Veterans, Nurses Union, And VA Secretary Disagree Over Zablocki Medical Center

Dec 5, 2019

The Trump administration is moving ahead with an effort to help more military veterans receive health care services away from the Department of Veterans Affairs.

Milwaukee labor and vets groups have been arguing against the change for months, even holding a snowy protest on Veterans Day outside the VA hospital in West Milwaukee. VA Secretary Robert Wilkie weighed in on the dispute Wednesday from Washington.

On Nov. 11, a passing car driver gave a supportive honk, as about a half-dozen protestors gathered on a sidewalk near the entrance to the parking lot of the Zablocki VA Medical Center. In the group was Mark Foreman, of Veterans for Peace, who was severely wounded in Vietnam in 1968.

"When I started coming to the VA for medical services back in 1970, it was not much fun coming here —because the doctors, the nurses, the whole staff knew very little about post-traumatic stress disorder," Foreman said. But he quickly added, “We have learned so much about it since then. And now, the VA is a very welcoming, extremely professional medical system."

In fact, Foreman says the Milwaukee VA is the best hospital in which he's ever been. So, he says he's worried that a law passed last year, called the VA Mission Act, will lower the quality of care at Zablocki.  The law allows a sizable increase in the number of veterans who'll be able to use a private health care provider and then bill the Veterans Administration. 

The Zablocki Medical Center in West Milwaukee.
Credit Chuck Quirmbach

Foreman says many private providers don't know enough about the needs of veterans, and just view the vets as revenue.

"There are 9 million of us veterans in the U.S. that go to the VA every year for health care. I believe the private health care industry see us as a huge potential money-makin' deal for them," Foreman said.

When WUWM asked the local VA hospital to comment on Foreman's concerns, word soon came back that VA Secretary Robert Wilkie would chat with us. Wilkie told us the Mission Act tries to expand veterans' access to health care.

"It says, that if a veteran lives too far away from a VA facility, or, if we don't have the medical service that veteran requires, then we give that veteran the option of going into the private sector," Wilkie said.

He says the Mission Act, also, for the first time, gives veterans access to what are known as urgent care facilities.

"Why is that important? First, it gives them something their neighbors have. It also keeps them out of the emergency room for things like a cold or the flu or a sprained ankle," Wilkie said.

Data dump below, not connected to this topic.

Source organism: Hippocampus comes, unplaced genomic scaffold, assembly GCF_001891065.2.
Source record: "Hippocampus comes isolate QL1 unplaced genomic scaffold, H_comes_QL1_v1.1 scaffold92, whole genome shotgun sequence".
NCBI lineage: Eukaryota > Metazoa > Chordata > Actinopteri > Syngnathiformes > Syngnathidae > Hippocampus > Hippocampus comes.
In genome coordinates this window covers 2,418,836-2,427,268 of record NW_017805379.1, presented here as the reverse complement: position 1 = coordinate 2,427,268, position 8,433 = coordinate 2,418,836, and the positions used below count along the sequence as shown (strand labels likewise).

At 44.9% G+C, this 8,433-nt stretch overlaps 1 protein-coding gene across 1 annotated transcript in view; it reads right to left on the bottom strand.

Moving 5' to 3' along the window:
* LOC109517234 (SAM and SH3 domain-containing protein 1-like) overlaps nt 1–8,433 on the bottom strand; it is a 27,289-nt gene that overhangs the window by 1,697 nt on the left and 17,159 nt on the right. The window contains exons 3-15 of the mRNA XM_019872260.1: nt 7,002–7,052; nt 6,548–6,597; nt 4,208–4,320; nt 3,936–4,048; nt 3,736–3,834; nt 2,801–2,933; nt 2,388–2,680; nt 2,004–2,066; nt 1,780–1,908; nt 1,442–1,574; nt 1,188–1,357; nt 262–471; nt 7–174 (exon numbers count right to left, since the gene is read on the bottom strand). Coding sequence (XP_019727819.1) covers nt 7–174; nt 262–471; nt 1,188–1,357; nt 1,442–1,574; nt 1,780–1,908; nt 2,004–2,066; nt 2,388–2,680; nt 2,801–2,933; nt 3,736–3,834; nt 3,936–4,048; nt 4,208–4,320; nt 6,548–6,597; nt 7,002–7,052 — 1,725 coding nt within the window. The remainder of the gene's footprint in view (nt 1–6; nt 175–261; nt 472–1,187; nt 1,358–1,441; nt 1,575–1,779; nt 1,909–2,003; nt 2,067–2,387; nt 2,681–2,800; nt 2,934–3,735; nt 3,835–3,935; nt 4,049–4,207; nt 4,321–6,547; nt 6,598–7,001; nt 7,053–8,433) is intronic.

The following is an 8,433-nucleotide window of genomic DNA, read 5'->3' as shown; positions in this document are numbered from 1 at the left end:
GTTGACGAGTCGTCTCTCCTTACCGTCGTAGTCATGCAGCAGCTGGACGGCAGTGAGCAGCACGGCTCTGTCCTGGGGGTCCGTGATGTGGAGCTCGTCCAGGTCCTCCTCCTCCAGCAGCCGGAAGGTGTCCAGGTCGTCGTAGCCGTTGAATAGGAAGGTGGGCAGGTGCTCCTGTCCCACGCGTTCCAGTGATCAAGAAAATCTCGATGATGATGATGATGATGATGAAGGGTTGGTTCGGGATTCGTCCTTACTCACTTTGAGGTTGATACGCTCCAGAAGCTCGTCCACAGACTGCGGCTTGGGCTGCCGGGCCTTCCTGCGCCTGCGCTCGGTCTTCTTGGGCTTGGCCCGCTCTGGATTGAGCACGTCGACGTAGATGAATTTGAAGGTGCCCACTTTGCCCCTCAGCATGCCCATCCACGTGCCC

U.S. Secretary of Veterans Affairs Robert Wilkie (center) during a visit to the Clement J. Zablocki VA Medical Center in 2019.
Credit Benjamin Slane / Milwaukee VA

Wilkie says since the Mission Act was implemented six months ago, about 1.7 million vets nationally have been authorized to use private care. But he also says during that period, the number of appointments made for VA health care has gone up even more. 

Veteran Mark Foreman responds that the way the VA budget is structured, more money to reimburse private care means less cash to hire needed people at places like the Zablocki Medical Center. 

Also, a nurses union says morale is bad. Jamie Lucas represents nearly 900 VA registered nurses who are members of the Wisconsin Federation of Nurses and Health Professionals.  

"Over these last four years, I've seen a disturbing number of nurses who have broken down and cried in our office after being exhausted by a culture that stifles their input," Lucas said.

The Milwaukee Area Labor Council also says the Trump administration seems to be targeting another union at the VA, the American Federation of Government Employees.

Wilkie responds to morale and staffing concerns by saying that 110 nurses have been added at Zablocki over the last year.  

"What tells me things are moving in the right direction is when I see, coming out of Zablocki, patient satisfaction rates at 91%," Wilkie said.

Wilkie says he's kept Wisconsin's U.S. Sens. Ron Johnson and Tammy Baldwin up-to-date on the situation. But Democrat Baldwin released a statement Wednesday afternoon that says, “While the hiring at the Milwaukee VA has helped, workers feel the VA is still understaffed, that they are stretched thin, and when there is an anti-union posture, people are going to feel like their hard work isn't respected.”

Baldwin urges the VA to work with local colleges to address the nursing shortage.  

Wilkie says he has unprecedented authority for a Cabinet secretary, in the way of granting relocation and bonus pay. But he says there’s a lot of competition from the private sector for nurses and other health care personnel.   

Wilkie promises to come back to Wisconsin at some point. But he mentions going to the Tomah VA Hospital, where there was a major controversy over opioid prescriptions.